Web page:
the best attack. But to bat upwards of twelve hours without once looking
disturbed; to score at under 60 runs per 100 balls ( like asking Micheal
Schumacher to drive at 60 kmph!) speaks of a very disciplined man, and
reveals an excellent cricket brain.
As a result, India have been crushed mentally. Figures on a scoreboard
change with time; even the paper on which records are written is turned
over - but the scars that such performances leave behind on the minds of
bowlers take a very long time to heal. You look at your bowling figures;
you strain to remember even one moment that had the batsman in trouble,
and you start to ask yourself if this is as good as you really are.
Look at this Indian bowling side (I typed 'Indian attack' first, but
feared the sub-editor would ask me to refer to the meaning of the word `attack' before using it to describe the five mainline bowlers we used here)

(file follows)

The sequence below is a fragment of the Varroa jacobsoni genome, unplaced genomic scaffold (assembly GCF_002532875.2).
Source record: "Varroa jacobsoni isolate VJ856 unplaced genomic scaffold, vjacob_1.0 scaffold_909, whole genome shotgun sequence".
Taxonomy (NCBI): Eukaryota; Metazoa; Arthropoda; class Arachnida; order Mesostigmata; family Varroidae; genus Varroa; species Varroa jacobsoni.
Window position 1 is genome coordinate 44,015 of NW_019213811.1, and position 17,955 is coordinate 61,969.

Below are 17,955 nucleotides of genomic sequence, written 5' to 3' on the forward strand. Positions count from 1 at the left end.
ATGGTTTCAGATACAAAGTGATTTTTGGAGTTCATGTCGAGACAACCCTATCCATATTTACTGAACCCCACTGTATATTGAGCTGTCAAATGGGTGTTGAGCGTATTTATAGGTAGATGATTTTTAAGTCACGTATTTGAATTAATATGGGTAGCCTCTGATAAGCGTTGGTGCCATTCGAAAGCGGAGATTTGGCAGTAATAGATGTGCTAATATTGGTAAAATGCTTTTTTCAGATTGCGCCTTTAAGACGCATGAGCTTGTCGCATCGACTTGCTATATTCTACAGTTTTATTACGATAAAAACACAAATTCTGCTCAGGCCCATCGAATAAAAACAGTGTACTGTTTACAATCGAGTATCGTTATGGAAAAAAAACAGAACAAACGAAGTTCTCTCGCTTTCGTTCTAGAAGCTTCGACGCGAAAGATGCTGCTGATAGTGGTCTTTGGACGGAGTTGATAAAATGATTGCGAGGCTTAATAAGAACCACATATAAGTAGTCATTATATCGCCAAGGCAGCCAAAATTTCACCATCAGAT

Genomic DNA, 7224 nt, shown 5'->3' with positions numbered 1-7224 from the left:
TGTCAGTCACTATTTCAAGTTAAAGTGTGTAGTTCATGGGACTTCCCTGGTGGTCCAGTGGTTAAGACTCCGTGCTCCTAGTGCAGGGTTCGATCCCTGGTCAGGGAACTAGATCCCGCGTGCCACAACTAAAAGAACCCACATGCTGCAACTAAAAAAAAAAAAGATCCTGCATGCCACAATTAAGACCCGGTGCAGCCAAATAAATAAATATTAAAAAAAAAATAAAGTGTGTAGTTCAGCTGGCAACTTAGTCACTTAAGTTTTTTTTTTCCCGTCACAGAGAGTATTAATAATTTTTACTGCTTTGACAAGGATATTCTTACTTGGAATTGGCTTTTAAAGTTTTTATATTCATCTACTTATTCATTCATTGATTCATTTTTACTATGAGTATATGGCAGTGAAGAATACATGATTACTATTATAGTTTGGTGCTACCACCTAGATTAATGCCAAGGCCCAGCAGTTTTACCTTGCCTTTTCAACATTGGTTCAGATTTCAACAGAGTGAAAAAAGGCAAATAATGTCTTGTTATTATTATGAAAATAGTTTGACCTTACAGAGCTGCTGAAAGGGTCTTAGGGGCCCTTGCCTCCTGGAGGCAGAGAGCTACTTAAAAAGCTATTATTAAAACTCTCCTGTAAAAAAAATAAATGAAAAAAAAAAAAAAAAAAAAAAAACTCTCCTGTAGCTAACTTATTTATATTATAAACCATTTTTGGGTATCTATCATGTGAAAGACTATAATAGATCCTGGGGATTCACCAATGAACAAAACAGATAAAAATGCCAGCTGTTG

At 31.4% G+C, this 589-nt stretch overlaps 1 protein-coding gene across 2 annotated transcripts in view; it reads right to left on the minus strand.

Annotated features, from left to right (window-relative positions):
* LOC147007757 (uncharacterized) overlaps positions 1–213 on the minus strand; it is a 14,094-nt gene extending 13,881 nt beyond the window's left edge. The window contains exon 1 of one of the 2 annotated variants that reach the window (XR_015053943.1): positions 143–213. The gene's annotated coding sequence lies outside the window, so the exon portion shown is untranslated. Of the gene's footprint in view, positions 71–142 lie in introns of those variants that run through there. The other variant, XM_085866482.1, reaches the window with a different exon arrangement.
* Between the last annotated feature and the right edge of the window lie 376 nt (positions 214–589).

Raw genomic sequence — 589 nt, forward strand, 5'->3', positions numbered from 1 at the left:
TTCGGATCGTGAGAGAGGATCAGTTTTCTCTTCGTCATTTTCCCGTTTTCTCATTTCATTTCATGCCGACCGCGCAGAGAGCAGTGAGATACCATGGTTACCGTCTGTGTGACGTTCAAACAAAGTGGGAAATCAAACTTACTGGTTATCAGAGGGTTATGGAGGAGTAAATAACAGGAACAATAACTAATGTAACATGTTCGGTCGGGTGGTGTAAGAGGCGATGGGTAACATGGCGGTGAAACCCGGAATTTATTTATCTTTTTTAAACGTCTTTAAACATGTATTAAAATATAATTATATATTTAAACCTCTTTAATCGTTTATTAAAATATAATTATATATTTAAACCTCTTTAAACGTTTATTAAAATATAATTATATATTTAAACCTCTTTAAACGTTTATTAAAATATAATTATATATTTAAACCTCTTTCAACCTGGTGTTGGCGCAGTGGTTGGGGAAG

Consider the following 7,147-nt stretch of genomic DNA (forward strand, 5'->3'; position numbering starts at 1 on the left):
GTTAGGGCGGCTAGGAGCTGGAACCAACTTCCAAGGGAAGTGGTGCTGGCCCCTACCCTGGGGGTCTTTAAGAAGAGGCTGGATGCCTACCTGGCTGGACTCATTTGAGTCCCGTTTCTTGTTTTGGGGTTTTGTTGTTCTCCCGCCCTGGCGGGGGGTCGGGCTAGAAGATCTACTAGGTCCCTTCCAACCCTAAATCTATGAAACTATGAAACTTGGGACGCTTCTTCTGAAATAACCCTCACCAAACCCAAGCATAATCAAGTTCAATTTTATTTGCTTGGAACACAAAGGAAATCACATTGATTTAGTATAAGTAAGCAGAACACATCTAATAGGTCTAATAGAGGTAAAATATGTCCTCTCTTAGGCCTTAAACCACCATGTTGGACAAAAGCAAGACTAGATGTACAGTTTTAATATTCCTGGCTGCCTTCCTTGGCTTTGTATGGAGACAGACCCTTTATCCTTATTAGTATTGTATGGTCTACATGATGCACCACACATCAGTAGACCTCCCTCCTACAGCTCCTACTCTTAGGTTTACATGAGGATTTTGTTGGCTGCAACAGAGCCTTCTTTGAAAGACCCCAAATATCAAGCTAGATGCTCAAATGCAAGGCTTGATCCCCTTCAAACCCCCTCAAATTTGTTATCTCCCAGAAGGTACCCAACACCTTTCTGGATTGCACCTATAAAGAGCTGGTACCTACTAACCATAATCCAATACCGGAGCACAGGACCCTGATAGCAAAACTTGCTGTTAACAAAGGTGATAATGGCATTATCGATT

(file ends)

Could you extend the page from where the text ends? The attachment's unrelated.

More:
and the stage each of the bowlers finds himself in. Nilesh Kulkarni in
his first Test match getting completely overwhelmed; Rajesh Chauhan in a
comeback Test going wicketless, and Anil Kumble, desperate to shake off
those irritating one-dayers, finds his confidence sinking even lower. And
remember, except for Javagal Srinath, this is the best bowling side
available in the country.
I read a news snippet that Anshuman Gaekwad is already in Sri Lanka. It
is an open secret that he will be the next coach of the Indian side
(apparently from October 1). I think he would have already made a small entry
into his private diary: dirt tracks, or else disaster!
Unfortunately, we are now the poorest bowling side in the world. We have
been the worst fielders for a while now.
But don't tell that to Sanath
Jayasuriya and Roshan Mahanama.
Forget which side you are supporting. Just stand up and clap. For what
they have done this day, no pair of humans may ever do again.